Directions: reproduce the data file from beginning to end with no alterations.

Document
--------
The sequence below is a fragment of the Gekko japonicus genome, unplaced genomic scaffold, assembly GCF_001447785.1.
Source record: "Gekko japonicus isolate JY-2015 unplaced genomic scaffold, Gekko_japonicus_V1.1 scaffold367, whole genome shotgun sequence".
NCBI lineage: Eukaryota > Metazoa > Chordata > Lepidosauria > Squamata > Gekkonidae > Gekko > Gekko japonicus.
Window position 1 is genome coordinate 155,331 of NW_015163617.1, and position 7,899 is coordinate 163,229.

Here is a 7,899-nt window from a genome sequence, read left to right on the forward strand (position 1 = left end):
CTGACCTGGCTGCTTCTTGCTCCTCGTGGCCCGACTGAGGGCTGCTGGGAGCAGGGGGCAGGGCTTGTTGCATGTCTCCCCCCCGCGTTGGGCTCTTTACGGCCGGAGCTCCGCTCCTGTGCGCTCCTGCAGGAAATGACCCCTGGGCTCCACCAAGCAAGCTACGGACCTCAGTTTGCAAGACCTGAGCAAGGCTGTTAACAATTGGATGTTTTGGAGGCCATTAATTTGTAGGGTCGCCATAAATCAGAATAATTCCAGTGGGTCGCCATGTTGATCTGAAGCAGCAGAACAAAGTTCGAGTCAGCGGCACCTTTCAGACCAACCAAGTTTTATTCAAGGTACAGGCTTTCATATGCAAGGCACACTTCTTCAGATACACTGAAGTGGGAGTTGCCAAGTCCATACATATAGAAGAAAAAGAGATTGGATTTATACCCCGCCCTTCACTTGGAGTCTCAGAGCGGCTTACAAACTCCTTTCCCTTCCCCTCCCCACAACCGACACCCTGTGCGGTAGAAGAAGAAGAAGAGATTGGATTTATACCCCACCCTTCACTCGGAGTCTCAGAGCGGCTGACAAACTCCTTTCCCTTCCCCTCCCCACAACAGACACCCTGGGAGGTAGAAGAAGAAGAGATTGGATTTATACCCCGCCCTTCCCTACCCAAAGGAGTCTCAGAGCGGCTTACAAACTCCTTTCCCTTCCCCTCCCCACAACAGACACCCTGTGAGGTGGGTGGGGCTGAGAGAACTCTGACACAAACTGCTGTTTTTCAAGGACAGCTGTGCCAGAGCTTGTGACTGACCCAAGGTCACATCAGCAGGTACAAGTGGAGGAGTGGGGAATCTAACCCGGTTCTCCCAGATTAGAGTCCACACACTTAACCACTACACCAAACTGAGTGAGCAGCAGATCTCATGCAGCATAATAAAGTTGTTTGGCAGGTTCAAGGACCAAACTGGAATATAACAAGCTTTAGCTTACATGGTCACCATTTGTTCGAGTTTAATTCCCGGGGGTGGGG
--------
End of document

The sequence below is a fragment of the Gekko japonicus genome, unplaced genomic scaffold, assembly GCF_001447785.1.
Source record: "Gekko japonicus isolate JY-2015 unplaced genomic scaffold, Gekko_japonicus_V1.1 scaffold367, whole genome shotgun sequence".
NCBI lineage: Eukaryota > Metazoa > Chordata > Lepidosauria > Squamata > Gekkonidae > Gekko > Gekko japonicus.
Window position 1 is genome coordinate 155,331 of NW_015163617.1, and position 7,899 is coordinate 163,229.

Here is a 7,899-nt window from a genome sequence, read left to right on the forward strand (position 1 = left end):
CTGACCTGGCTGCTTCTTGCTCCTCGTGGCCCGACTGAGGGCTGCTGGGAGCAGGGGGCAGGGCTTGTTGCATGTCTCCCCCCCGCGTTGGGCTCTTTACGGCCGGAGCTCCGCTCCTGTGCGCTCCTGCAGGAAATGACCCCTGGGCTCCACCAAGCAAGCTACGGACCTCAGTTTGCAAGACCTGAGCAAGGCTGTTAACAATTGGATGTTTTGGAGGCCATTAATTTGTAGGGTCGCCATAAATCAGAATAATTCCAGTGGGTCGCCATGTTGATCTGAAGCAGCAGAACAAAGTTCGAGTCAGCGGCACCTTTCAGACCAACCAAGTTTTATTCAAGGTACAGGCTTTCATATGCAAGGCACACTTCTTCAGATACACTGAAGTGGGAGTTGCCAAGTCCATACATATAGAAGAAAAAGAGATTGGATTTATACCCCGCCCTTCACTTGGAGTCTCAGAGCGGCTTACAAACTCCTTTCCCTTCCCCTCCCCACAACCGACACCCTGTGCGGTAGAAGAAGAAGAAGAGATTGGATTTATACCCCACCCTTCACTCGGAGTCTCAGAGCGGCTGACAAACTCCTTTCCCTTCCCCTCCCCACAACAGACACCCTGGGAGGTAGAAGAAGAAGAGATTGGATTTATACCCCGCCCTTCCCTACCCAAAGGAGTCTCAGAGCGGCTTACAAACTCCTTTCCCTTCCCCTCCCCACAACAGACACCCTGTGAGGTGGGTGGGGCTGAGAGAACTCTGACACAAACTGCTGTTTTTCAAGGACAGCTGTGCCAGAGCTTGTGACTGACCCAAGGTCACATCAGCAGGTACAAGTGGAGGAGTGGGGAATCTAACCCGGTTCTCCCAGATTAGAGTCCACACACTTAACCACTACACCAAACTGAGTGAGCAGCAGATCTCATGCAGCATAATAAAGTTGTTTGGCAGGTTCAAGGACCAAACTGGAATATAACAAGCTTTAGCTTACATGGTCACCATTTGTTCGAGTTTAATTCCCGGGGGTGGGG